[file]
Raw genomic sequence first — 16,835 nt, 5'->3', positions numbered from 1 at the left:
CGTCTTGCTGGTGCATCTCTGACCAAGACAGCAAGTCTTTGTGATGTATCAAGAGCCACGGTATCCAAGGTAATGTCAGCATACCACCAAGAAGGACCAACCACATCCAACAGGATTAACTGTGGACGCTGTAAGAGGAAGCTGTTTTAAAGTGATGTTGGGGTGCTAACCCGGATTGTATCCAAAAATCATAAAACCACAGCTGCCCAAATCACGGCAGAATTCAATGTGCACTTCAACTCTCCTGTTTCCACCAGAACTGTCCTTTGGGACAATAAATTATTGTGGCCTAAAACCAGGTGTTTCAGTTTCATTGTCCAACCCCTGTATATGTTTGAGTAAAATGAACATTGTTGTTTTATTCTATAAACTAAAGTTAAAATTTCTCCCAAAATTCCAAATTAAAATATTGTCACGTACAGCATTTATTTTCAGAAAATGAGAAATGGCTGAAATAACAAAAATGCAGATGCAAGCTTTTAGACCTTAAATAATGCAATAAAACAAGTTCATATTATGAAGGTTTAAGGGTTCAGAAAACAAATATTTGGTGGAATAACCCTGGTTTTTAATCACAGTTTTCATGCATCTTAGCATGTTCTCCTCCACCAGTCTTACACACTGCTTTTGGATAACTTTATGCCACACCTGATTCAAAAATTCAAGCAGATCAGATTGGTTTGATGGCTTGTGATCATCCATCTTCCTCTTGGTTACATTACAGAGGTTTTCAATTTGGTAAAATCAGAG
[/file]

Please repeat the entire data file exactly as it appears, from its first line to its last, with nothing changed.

Raw genomic sequence first — 16,835 nt, 5'->3', positions numbered from 1 at the left:
CGTCTTGCTGGTGCATCTCTGACCAAGACAGCAAGTCTTTGTGATGTATCAAGAGCCACGGTATCCAAGGTAATGTCAGCATACCACCAAGAAGGACCAACCACATCCAACAGGATTAACTGTGGACGCTGTAAGAGGAAGCTGTTTTAAAGTGATGTTGGGGTGCTAACCCGGATTGTATCCAAAAATCATAAAACCACAGCTGCCCAAATCACGGCAGAATTCAATGTGCACTTCAACTCTCCTGTTTCCACCAGAACTGTCCTTTGGGACAATAAATTATTGTGGCCTAAAACCAGGTGTTTCAGTTTCATTGTCCAACCCCTGTATATGTTTGAGTAAAATGAACATTGTTGTTTTATTCTATAAACTAAAGTTAAAATTTCTCCCAAAATTCCAAATTAAAATATTGTCACGTACAGCATTTATTTTCAGAAAATGAGAAATGGCTGAAATAACAAAAATGCAGATGCAAGCTTTTAGACCTTAAATAATGCAATAAAACAAGTTCATATTATGAAGGTTTAAGGGTTCAGAAAACAAATATTTGGTGGAATAACCCTGGTTTTTAATCACAGTTTTCATGCATCTTAGCATGTTCTCCTCCACCAGTCTTACACACTGCTTTTGGATAACTTTATGCCACACCTGATTCAAAAATTCAAGCAGATCAGATTGGTTTGATGGCTTGTGATCATCCATCTTCCTCTTGGTTACATTACAGAGGTTTTCAATTTGGTAAAATCAGAG